Read An Occurrence at Owl Creek Bridge and Other Stories by Ambrose Bierce Free Online
Book Title: An Occurrence at Owl Creek Bridge and Other Stories|
Format files: PDF
The size of the: 24.53 MB
v The author of the book: Ambrose Bierce
Edition: Dover Publications, Inc., NY
Date of issue: May 19th 2008
ISBN 13: 9780486466576
City - Country: No data
Read full description of the books An Occurrence at Owl Creek Bridge and Other Stories:Ambrose Bierce wrote stories so dramatically different from those of his contemporaries that they hardly seem like they were written in the nineteenth century. These original and innovative tales, most of which appeared in the 1880s and 1890s, constitute 23 examples of his best and most characteristic short fiction: anti-war satires that underscore the barbarism and futility of bloodshed; horror stories with a keenly ironic edge; and sardonic "tall tales" of the Old West.
The American Civil War was the defining experience of Bierce's life, and the battlefield ordeals from his service within the Union army contributed to his distinctive brand of cynical realism. This collection boasts the best of his Civil War tales, including "Chickamauga," "A Horseman in the Sky," and the author's much-imitated masterpiece, "An Occurrence at Owl Creek Bridge." Writers of mystery and suspense stories have long been influenced by Bierce's tales of the supernatural such as "The Moonlit Road," and "The Eyes of the Panther." This anthology also features "Oil of Dog," "My Favorite Murder," and other satirical fables that continue to captivate readers with their humor and ingenuity.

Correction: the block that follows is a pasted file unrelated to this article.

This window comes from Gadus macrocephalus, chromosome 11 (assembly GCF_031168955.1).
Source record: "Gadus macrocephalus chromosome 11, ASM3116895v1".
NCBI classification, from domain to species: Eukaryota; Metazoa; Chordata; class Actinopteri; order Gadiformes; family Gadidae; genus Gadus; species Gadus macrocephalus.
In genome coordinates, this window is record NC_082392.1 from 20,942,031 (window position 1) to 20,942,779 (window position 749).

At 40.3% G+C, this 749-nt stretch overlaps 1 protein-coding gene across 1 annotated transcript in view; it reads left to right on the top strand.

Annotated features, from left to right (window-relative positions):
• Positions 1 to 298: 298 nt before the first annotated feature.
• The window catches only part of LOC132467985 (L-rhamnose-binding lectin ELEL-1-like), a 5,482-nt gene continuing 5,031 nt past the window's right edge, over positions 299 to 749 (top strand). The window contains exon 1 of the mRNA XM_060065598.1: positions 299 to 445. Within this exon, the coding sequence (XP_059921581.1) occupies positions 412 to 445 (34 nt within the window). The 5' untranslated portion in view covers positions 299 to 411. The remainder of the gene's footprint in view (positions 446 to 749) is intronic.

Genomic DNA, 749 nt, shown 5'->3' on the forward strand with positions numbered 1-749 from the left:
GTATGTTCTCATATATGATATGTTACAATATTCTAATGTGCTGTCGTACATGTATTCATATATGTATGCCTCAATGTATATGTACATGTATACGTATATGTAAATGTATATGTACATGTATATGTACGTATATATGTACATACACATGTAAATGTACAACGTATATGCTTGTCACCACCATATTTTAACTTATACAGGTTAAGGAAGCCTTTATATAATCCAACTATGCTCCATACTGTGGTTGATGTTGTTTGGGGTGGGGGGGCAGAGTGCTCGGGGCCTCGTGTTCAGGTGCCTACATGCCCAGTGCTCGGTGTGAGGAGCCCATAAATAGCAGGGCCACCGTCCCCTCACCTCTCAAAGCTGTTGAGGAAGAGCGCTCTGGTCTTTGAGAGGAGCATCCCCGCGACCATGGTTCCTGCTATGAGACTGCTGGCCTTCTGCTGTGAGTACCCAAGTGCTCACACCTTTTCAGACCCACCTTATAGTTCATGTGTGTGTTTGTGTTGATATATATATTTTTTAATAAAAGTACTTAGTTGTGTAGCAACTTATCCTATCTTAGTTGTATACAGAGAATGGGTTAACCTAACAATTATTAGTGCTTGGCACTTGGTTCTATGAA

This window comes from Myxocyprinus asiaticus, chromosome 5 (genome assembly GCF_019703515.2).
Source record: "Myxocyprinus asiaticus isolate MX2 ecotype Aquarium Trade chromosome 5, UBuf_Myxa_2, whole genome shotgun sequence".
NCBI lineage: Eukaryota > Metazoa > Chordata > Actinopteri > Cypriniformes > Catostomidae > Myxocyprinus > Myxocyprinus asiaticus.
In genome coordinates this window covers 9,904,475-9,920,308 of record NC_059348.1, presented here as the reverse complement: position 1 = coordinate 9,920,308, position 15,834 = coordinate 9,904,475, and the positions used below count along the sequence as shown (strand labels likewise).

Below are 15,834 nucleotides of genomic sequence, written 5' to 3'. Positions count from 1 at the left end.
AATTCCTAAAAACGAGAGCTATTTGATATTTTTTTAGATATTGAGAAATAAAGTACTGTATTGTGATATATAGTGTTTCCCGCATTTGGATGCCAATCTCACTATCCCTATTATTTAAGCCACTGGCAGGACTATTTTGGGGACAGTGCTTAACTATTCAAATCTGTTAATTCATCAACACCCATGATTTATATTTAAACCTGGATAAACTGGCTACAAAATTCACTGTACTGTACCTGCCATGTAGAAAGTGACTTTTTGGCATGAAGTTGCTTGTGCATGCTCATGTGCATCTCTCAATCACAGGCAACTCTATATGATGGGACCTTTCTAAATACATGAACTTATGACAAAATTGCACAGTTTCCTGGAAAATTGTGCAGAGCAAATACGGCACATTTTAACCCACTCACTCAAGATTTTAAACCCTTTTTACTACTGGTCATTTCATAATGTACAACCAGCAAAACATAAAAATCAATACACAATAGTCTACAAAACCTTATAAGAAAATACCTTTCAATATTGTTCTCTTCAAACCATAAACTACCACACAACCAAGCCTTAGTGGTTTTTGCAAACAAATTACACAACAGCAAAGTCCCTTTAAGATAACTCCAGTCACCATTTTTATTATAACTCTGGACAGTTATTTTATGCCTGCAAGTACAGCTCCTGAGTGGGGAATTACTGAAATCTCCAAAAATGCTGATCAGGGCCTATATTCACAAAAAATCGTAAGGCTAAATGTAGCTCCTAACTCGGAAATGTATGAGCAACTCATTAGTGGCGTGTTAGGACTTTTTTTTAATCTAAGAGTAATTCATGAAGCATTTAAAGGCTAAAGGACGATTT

Read information about the authorAmbrose Gwinnett Bierce (1842-1914) was an American editorialist, journalist, short story writer, fabulist and satirist. Today, he is best known for his short story, An Occurrence at Owl Creek Bridge and his satirical lexicon, The Devil's Dictionary.
The sardonic view of human nature that informed his work – along with his vehemence as a critic, with his motto "nothing matters" – earned him the nickname "Bitter Bierce."
Despite his reputation as a searing critic, however, Bierce was known to encourage younger writers, including poet George Sterling and fiction writer W. C. Morrow.
Bierce employed a distinctive style of writing, especially in his stories. This style often embraces an abrupt beginning, dark imagery, vague references to time, limited descriptions, the theme of war, and impossible events.
Bierce disappeared in December 1913. He is believed to have traveled to Mexico to gain a firsthand perspective on that country's ongoing revolution.
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